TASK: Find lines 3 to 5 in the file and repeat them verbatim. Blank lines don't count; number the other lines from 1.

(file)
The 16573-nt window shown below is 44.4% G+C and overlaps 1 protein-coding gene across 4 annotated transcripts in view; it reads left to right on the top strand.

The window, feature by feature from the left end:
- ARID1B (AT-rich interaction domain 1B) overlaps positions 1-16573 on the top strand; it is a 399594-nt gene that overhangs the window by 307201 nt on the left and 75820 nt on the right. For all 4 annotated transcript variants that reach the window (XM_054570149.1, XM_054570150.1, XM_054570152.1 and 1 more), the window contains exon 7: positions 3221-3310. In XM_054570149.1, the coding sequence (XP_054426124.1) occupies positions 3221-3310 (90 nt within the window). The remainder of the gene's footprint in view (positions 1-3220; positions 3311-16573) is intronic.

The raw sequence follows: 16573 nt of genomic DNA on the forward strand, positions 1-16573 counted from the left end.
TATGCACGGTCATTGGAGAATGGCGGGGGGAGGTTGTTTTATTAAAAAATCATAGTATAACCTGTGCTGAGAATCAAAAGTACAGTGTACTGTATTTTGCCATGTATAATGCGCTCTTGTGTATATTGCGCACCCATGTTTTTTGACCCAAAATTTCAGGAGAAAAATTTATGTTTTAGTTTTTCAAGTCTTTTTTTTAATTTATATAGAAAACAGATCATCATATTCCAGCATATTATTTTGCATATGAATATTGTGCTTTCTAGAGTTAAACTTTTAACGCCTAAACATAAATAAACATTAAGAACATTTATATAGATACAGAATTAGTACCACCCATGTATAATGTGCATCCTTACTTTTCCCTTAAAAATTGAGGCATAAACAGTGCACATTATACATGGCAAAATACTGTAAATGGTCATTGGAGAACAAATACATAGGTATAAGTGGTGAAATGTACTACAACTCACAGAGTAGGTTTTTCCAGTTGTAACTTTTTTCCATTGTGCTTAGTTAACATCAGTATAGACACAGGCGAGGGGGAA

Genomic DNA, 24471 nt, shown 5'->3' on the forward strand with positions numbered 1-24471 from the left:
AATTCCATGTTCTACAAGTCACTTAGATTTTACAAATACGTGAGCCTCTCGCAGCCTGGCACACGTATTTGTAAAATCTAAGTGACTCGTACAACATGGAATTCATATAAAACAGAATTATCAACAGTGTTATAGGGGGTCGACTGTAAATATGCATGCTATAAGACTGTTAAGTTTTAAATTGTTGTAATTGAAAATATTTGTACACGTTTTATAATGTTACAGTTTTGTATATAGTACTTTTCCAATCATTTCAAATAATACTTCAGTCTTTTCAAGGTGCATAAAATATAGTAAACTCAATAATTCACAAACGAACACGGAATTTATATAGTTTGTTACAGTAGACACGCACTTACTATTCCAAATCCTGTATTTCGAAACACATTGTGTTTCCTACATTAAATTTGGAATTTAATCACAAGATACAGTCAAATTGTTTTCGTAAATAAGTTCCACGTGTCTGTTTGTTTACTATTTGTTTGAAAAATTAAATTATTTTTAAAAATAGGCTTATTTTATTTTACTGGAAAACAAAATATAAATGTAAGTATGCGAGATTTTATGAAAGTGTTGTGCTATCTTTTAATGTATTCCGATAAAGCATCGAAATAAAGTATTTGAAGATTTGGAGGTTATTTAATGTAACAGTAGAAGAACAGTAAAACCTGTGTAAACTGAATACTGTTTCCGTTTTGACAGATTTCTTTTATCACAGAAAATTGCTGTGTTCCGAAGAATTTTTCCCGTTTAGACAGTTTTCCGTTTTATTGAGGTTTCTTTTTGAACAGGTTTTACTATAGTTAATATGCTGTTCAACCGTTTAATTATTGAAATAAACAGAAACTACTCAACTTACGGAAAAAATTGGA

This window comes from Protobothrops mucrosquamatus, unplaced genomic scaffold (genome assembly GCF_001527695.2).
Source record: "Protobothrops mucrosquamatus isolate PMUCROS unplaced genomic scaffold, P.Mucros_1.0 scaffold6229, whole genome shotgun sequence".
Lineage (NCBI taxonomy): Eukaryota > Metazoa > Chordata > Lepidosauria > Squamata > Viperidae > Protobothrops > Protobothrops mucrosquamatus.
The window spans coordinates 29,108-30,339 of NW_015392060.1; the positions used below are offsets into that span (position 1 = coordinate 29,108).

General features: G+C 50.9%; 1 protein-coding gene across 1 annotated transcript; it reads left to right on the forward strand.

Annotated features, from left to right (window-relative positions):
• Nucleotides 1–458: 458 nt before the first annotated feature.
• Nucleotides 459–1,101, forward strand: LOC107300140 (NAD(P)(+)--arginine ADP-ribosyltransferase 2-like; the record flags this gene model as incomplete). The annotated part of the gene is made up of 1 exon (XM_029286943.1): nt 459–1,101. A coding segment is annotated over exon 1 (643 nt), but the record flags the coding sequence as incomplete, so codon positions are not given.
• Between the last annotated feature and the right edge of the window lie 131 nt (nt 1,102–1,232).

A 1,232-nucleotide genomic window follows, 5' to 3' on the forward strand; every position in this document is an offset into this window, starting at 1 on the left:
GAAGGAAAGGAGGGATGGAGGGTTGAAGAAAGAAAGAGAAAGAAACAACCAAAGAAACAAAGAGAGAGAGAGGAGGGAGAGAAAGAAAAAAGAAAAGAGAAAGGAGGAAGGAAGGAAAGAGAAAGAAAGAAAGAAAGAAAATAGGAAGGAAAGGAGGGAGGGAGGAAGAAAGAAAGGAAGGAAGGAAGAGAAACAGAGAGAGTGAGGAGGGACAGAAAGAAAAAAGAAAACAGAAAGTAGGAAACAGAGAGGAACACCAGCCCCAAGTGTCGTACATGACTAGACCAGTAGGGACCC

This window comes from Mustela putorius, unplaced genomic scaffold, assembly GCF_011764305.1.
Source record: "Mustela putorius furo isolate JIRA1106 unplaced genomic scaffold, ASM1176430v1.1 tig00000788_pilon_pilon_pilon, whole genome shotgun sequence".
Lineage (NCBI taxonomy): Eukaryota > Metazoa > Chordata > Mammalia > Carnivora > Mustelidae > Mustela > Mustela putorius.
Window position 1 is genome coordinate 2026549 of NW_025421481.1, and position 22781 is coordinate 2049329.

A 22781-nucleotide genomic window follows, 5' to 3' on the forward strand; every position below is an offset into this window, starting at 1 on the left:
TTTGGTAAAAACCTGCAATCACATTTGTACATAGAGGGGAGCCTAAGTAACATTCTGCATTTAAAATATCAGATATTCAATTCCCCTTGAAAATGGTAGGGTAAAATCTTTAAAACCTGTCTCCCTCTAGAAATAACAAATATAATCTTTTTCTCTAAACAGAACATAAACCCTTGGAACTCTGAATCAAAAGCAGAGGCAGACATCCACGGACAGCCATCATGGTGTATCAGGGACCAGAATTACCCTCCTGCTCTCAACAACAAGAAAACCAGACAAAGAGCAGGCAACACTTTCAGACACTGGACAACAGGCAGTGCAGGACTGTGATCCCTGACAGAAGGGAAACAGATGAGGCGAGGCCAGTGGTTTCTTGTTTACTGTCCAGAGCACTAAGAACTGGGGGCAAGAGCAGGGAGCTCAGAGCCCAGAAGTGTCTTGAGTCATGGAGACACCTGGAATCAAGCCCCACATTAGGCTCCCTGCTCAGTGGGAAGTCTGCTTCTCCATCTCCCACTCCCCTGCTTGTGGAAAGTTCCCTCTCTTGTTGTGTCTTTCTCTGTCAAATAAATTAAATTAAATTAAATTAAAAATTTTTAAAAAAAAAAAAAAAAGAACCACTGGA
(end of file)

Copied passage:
- ARID1B (AT-rich interaction domain 1B) overlaps positions 1-16573 on the top strand; it is a 399594-nt gene that overhangs the window by 307201 nt on the left and 75820 nt on the right. For all 4 annotated transcript variants that reach the window (XM_054570149.1, XM_054570150.1, XM_054570152.1 and 1 more), the window contains exon 7: positions 3221-3310. In XM_054570149.1, the coding sequence (XP_054426124.1) occupies positions 3221-3310 (90 nt within the window). The remainder of the gene's footprint in view (positions 1-3220; positions 3311-16573) is intronic.

The raw sequence follows: 16573 nt of genomic DNA on the forward strand, positions 1-16573 counted from the left end.
TATGCACGGTCATTGGAGAATGGCGGGGGGAGGTTGTTTTATTAAAAAATCATAGTATAACCTGTGCTGAGAATCAAAAGTACAGTGTACTGTATTTTGCCATGTATAATGCGCTCTTGTGTATATTGCGCACCCATGTTTTTTGACCCAAAATTTCAGGAGAAAAATTTATGTTTTAGTTTTTCAAGTCTTTTTTTTAATTTATATAGAAAACAGATCATCATATTCCAGCATATTATTTTGCATATGAATATTGTGCTTTCTAGAGTTAAACTTTTAACGCCTAAACATAAATAAACATTAAGAACATTTATATAGATACAGAATTAGTACCACCCATGTATAATGTGCATCCTTACTTTTCCCTTAAAAATTGAGGCATAAACAGTGCACATTATACATGGCAAAATACTGTAAATGGTCATTGGAGAACAAATACATAGGTATAAGTGGTGAAATGTACTACAACTCACAGAGTAGGTTTTTCCAGTTGTAACTTTTTTCCATTGTGCTTAGTTAACATCAGTATAGACACAGGCGAGGGGGAA